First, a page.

Indian Scientist Soumya Swaminathan to Hold Second Highest Post in WHO
WHO Director-General Dr Tedros Adhanom Ghebreyesus announced his senior leadership team on Tuesday, appointing Dr Swaminathan to one of the two Deputy Director General posts.
The World Health Organization (WHO) logo is pictured at the entrance of its headquarters in Geneva. (Reuters)
New Delhi: Scientist, Dr Soumya Swaminathan has been appointed to the World Health Organisation as Deputy Director General for Programmes, the highest ever post held by an Indian.
WHO Director-General Dr Tedros Adhanom Ghebreyesus announced his senior leadership team on Tuesday, appointing Dr Swaminathan to one of the two Deputy Director General posts. It is the second highest post in the WHO, after that of the Director-General.
Jane Ellison, who was Special Parliamentary Adviser to the UK’s Chancellor of the Exchequer, has been appointed as the Deputy Director General for Corporate Operations (DDC).
Swaminathan, currently the DG of the Indian Council of Medical Research (ICMR), and Secretary, Department of Health Research of the union health ministry, has a career spanning 30 years in public health. A paediatrician, she is known for her work on tuberculosis (TB), spearheading the international TB consortium that works to create more research and diagnostic tools to tackle the infectious bacterial disease.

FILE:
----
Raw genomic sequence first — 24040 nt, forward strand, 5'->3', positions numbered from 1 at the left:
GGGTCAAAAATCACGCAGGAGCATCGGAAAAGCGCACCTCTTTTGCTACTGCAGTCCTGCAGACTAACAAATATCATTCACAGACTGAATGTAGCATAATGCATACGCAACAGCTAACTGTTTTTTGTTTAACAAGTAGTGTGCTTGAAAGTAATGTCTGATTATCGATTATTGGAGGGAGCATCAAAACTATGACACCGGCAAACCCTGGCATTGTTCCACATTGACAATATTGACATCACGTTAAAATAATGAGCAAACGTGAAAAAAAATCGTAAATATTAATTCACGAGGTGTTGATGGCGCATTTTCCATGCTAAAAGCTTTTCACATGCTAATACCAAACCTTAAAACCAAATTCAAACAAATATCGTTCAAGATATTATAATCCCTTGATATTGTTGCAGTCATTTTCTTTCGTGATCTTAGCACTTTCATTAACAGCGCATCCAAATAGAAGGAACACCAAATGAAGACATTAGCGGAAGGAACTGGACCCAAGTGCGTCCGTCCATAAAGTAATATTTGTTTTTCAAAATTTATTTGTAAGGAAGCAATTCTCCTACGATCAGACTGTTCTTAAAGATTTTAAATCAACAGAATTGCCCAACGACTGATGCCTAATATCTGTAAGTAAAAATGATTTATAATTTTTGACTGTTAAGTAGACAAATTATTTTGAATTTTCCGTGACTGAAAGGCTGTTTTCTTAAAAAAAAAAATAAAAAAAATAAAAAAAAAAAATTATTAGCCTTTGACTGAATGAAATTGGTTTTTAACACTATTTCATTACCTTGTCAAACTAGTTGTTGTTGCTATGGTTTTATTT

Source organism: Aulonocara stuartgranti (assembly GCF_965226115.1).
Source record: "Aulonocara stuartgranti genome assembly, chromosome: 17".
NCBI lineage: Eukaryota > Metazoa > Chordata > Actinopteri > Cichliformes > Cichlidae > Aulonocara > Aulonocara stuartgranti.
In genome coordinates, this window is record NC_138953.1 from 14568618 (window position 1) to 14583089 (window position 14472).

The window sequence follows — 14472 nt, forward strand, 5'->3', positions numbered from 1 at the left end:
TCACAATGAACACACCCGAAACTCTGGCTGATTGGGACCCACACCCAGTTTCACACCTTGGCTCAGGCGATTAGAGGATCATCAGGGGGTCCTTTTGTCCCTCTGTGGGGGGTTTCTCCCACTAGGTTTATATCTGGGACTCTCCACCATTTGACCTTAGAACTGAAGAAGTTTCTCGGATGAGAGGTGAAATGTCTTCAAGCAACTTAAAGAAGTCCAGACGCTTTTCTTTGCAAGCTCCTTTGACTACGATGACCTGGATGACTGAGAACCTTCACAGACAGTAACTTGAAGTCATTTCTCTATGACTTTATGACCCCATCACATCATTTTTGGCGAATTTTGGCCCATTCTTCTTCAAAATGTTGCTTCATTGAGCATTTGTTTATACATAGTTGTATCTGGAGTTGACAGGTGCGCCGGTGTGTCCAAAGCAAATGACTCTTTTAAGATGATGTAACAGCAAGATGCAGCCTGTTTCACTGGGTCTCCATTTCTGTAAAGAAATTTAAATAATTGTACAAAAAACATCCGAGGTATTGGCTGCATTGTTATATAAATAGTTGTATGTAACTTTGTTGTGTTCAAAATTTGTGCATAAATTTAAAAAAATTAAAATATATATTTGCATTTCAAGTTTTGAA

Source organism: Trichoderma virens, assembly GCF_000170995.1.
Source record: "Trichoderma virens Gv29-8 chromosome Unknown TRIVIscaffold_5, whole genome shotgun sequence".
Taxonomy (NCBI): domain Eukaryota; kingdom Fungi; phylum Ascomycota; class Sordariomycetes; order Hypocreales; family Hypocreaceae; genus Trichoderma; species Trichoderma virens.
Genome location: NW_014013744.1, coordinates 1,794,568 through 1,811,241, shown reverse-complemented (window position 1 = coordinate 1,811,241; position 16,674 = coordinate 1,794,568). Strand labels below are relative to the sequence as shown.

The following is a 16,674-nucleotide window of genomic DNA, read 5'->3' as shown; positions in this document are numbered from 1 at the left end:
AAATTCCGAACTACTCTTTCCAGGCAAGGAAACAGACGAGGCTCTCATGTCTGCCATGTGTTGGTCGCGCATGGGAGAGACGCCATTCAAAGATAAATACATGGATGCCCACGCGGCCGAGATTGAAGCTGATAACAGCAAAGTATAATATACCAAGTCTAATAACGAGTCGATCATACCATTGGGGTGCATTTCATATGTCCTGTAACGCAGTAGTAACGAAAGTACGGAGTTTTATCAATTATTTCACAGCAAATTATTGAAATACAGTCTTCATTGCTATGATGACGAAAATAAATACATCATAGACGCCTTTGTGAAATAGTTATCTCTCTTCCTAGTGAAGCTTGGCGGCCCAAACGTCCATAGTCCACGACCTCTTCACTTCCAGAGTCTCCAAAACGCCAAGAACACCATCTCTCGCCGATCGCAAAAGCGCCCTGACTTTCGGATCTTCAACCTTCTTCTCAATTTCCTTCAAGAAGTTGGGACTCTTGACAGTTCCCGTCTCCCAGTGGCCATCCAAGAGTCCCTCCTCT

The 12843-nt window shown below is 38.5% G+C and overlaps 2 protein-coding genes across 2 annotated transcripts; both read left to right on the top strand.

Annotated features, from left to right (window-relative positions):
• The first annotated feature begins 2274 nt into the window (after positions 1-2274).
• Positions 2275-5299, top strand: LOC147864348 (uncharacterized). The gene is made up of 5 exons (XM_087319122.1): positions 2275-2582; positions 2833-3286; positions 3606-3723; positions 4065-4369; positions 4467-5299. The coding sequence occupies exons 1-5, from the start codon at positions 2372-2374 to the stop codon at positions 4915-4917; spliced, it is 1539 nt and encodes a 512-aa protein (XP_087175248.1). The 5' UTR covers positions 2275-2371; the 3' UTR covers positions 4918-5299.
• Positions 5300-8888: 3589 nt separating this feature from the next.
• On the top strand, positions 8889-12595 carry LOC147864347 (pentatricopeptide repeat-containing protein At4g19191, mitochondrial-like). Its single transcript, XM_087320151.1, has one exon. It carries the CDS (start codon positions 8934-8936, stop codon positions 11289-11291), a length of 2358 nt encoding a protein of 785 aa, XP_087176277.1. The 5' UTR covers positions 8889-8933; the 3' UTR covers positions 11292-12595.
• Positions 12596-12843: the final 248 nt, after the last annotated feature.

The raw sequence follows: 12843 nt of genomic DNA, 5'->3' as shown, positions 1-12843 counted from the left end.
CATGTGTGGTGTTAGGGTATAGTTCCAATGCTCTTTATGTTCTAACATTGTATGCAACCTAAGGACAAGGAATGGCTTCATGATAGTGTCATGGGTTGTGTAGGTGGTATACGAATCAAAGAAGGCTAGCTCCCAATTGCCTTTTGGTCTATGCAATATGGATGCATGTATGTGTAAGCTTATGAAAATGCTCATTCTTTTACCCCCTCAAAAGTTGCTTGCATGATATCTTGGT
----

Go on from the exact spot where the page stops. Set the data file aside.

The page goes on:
Before ICMR, Swaminathan was director of the National Institute for Research in Tuberculosis, Chennai and has been the Co-Chair of the Lancet Commission on TB.
In a statement, the WHO said the new team, comprising individuals from 14 countries, “includes former ministers of health, some of the world’s leading physicians, scientists and researchers, and programmatic experts in universal health coverage, health emergencies, communicable and non-communicable diseases, climate and environmental health, and women’s, adolescents’ and children’s health.”
“The team represents 14 countries, including all WHO regions, and is more than 60% women, reflecting my deep-held belief that we need top talent, gender equity and a geographically diverse set of perspectives to fulfil our mission to keep the world safe,” said Dr Tedros.
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